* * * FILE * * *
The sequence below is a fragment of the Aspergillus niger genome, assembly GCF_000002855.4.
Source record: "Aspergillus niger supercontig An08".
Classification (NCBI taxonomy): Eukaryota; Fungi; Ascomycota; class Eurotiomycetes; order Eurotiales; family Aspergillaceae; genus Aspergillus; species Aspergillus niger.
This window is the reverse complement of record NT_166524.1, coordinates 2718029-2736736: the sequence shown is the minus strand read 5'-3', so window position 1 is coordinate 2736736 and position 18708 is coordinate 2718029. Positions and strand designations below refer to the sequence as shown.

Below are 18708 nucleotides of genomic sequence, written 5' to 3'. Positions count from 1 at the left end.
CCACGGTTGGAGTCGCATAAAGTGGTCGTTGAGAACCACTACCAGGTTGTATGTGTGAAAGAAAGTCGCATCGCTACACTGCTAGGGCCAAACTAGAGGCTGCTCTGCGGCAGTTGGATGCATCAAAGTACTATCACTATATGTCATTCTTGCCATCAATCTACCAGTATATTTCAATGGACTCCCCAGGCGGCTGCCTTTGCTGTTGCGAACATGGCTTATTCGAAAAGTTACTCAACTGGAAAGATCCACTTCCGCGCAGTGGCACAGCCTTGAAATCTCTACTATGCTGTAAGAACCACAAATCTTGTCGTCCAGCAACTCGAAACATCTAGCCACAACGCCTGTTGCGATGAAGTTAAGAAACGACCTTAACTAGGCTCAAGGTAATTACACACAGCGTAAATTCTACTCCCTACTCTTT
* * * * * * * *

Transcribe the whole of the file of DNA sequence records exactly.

The sequence below is a fragment of the Aspergillus niger genome, assembly GCF_000002855.4.
Source record: "Aspergillus niger supercontig An08".
Classification (NCBI taxonomy): Eukaryota; Fungi; Ascomycota; class Eurotiomycetes; order Eurotiales; family Aspergillaceae; genus Aspergillus; species Aspergillus niger.
This window is the reverse complement of record NT_166524.1, coordinates 2718029-2736736: the sequence shown is the minus strand read 5'-3', so window position 1 is coordinate 2736736 and position 18708 is coordinate 2718029. Positions and strand designations below refer to the sequence as shown.

Below are 18708 nucleotides of genomic sequence, written 5' to 3'. Positions count from 1 at the left end.
CCACGGTTGGAGTCGCATAAAGTGGTCGTTGAGAACCACTACCAGGTTGTATGTGTGAAAGAAAGTCGCATCGCTACACTGCTAGGGCCAAACTAGAGGCTGCTCTGCGGCAGTTGGATGCATCAAAGTACTATCACTATATGTCATTCTTGCCATCAATCTACCAGTATATTTCAATGGACTCCCCAGGCGGCTGCCTTTGCTGTTGCGAACATGGCTTATTCGAAAAGTTACTCAACTGGAAAGATCCACTTCCGCGCAGTGGCACAGCCTTGAAATCTCTACTATGCTGTAAGAACCACAAATCTTGTCGTCCAGCAACTCGAAACATCTAGCCACAACGCCTGTTGCGATGAAGTTAAGAAACGACCTTAACTAGGCTCAAGGTAATTACACACAGCGTAAATTCTACTCCCTACTCTTT